Go to the pub, have a nice cold pint...
Hartley Lane, Earsdon, Whitley Bay NE25 0SZ
0191 252 9352
There’s something unquestionably cosy about a building with history, as you imagine all those who have sheltered there before you. This 18th century pub is no exception. Low-beamed ceilings and crackling fires create comfort of the traditional sort.
The Barrels Alehouse
56–61 Bridge Street, Berwick TD15 1ES
With one of the highest-quality whisky shelves in the area this is the ideal place to warm your cockles. Find a nook and your drink of choice – they have a wide selection from real ales to cocktails – and you won’t feel the need to move for the rest of the evening. Except for another drink, obviously.
The Holly Bush Inn
Greenhaugh, near Kielder NE48 1PW
Gaze up at the stars shining in some of the darkest skies in Europe, and then quickly head inside to marvel about them over a pint (in the warmth). If you play an instrument make sure you bring it along, as they often have informal jamming sessions that’ll make you forget your winter blues.
Twice Brewed Inn
Bardon Mill, Hexham NE47 7AN
In the shadow of Steel Rigg, one of the most dramatic parts of Hadrian’s Wall, this homely inn awaits. The pub’s exposed stone walls make solid protection against any unexpected blizzards.
The Black Bull Inn
2–4 Main Street, Lowick TD15 2UA
This inn reopened in early 2017 through the efforts of family, friends, volunteers and local contractors. It’s an important part of the community, and you can be sure that the atmosphere is warm and welcoming. We have already eyed up the snug-looking window booth.
The Cumberland Arms
James Place Street, Newcastle NE6 1LD
0191 265 6151
You want to sit outside and enjoy the night skies, but there’s one crucial problem – it’s winter. That’s no problem at The Cumberland Arms, as they have managed to make even their beer garden cosy by providing snuggle packs. Hug a hot water bottle, bundle yourself in a blanket and brave the outdoors. Then once the night properly draws in, you can escape to the open fires inside.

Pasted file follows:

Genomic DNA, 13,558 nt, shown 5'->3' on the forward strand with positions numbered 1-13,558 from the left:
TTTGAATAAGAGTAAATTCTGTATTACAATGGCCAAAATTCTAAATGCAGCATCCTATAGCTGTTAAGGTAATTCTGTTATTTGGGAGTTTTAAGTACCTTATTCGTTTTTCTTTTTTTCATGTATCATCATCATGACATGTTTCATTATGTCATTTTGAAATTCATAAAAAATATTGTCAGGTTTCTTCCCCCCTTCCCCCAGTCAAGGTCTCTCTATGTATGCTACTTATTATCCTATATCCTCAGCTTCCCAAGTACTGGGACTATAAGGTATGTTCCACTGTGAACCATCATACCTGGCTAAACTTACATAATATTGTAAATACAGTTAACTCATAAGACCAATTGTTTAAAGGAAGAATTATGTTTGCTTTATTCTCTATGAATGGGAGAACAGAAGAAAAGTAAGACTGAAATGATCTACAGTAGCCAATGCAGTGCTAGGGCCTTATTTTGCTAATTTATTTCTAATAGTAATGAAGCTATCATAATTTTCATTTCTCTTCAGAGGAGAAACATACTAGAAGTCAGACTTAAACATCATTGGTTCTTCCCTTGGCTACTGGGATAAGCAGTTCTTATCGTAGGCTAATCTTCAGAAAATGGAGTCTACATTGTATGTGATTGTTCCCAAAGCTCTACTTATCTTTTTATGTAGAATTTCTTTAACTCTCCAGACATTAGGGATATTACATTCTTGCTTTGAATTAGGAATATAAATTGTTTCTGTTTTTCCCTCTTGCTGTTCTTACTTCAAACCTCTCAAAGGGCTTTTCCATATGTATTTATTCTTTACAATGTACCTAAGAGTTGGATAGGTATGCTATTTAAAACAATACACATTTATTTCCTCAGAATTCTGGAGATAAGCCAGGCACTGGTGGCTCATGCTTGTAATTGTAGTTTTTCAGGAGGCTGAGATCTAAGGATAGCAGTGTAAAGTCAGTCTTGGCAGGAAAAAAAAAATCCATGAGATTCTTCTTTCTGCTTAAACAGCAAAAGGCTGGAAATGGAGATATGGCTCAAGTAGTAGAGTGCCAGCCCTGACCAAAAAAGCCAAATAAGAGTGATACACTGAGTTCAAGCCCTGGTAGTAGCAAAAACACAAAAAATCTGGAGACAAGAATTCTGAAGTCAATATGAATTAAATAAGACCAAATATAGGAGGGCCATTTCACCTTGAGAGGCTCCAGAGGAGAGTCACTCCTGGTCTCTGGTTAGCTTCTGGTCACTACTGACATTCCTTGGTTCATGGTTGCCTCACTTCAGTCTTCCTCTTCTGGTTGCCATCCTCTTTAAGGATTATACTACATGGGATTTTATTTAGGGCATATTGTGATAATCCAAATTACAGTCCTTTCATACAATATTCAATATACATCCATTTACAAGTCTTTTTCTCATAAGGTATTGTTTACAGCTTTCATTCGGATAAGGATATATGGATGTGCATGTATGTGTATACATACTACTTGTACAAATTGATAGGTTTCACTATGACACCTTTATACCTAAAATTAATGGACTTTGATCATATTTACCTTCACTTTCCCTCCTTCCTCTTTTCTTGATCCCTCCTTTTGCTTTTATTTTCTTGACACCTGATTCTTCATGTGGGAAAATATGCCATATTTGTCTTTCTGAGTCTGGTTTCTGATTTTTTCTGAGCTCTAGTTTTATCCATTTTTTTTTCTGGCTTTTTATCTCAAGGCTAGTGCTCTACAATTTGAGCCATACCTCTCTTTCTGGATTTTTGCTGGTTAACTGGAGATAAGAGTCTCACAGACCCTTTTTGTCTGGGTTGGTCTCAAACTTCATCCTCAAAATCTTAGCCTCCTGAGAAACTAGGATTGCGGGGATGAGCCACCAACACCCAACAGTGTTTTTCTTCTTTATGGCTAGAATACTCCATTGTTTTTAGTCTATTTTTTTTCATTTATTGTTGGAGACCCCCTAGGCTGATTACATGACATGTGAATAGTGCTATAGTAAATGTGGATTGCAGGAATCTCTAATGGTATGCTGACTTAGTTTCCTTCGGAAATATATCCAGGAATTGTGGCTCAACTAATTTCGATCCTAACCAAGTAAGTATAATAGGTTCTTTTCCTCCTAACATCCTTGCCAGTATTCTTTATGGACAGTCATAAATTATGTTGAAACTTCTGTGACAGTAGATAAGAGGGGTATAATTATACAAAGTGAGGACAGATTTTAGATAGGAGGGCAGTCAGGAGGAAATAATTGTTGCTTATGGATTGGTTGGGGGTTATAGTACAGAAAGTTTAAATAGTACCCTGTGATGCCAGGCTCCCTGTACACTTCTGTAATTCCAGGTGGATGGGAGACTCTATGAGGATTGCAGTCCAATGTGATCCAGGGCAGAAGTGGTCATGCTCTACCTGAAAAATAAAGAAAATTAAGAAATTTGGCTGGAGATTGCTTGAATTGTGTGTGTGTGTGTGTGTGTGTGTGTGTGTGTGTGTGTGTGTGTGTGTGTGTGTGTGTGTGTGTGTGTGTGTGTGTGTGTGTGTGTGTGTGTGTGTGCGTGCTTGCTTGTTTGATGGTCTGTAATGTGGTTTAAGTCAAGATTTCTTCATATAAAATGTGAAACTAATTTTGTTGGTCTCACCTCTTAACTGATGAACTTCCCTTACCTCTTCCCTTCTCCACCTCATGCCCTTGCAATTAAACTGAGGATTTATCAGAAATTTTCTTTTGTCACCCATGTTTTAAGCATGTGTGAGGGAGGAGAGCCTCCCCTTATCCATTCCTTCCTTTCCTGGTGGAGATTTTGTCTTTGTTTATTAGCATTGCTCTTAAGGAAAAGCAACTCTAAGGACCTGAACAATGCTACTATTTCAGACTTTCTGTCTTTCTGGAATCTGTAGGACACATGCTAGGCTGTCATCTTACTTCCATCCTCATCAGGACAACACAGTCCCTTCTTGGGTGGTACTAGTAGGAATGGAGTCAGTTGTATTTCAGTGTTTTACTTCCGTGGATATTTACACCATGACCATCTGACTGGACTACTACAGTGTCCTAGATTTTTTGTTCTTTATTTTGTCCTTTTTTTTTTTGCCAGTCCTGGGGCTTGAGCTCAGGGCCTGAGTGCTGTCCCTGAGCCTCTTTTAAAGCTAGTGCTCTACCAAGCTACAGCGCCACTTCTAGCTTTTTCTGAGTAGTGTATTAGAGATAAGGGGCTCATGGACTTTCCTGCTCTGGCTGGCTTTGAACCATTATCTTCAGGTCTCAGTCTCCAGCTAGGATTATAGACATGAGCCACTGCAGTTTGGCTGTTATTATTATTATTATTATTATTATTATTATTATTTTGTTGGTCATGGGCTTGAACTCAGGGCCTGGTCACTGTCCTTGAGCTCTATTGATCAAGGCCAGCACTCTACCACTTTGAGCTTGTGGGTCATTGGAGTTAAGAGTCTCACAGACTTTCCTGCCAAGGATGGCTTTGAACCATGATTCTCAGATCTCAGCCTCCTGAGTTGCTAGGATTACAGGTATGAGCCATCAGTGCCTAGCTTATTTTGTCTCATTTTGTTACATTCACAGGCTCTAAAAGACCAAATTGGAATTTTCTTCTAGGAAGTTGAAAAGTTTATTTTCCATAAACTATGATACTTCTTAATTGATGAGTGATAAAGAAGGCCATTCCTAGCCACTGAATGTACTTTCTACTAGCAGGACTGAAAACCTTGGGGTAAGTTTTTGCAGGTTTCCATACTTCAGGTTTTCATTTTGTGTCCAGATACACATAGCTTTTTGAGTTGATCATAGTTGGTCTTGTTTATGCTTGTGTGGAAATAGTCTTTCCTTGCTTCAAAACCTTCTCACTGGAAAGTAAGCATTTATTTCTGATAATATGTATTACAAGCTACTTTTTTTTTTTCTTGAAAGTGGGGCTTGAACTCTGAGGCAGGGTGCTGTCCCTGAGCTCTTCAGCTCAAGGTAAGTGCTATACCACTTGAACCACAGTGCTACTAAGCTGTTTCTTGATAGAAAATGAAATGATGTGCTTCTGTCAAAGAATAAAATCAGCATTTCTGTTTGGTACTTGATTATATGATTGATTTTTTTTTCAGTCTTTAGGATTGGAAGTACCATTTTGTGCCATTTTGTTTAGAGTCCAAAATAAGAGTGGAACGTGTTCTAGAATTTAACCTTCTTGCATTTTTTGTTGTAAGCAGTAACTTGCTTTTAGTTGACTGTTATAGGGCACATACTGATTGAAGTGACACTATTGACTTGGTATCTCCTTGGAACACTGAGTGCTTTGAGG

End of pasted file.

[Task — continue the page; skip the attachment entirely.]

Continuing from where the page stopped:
The Blue Bell
Crookham, Cornhill on Tweed TD12 4SH
There’s no better way to enjoy the winter countryside than through a pub window, and you can do just that at The Blue Bell. Snuggle up by the wood-burning stove with a stone-baked pizza from their pizza oven.
The Free Trade Inn
St Lawrence Road, Newcastle NE6 1AP
0191 265 5764
We’re still mourning the loss of Craig David, the much-loved pub cat, but you can pay him your respects by visiting his blue plaque. Landlord Mick Potts has been here 10 years, and the interiors may look a little worse for wear, but it’s all part of that tumbledown, careworn vibe. They are on top of their brewery game and their weekly street food visits will keep your insides warm.
The Pack Horse
8 Market Place, Stanhope DL13 2UJ
After a winter walk through Stanhope, the fire at the Pack Horse is ready to bring the feeling back into your toes. There’ll likely be other walkers enjoying the warmth, and providing a bit of fireside chatter too.
The Brown Bear
27 Hide Hill, Berwick TD15 1EQ
Bringing pubs back to their traditional place at the heart of the community, this co-operative-run pub is the kind of place you might finally meet your next-door neighbour. There’s plenty of local ales, quizzes and open mic nights to draw you in from the cold.
The Ship Isis
26 Silksworth Row, Sunderland SR1 3QJ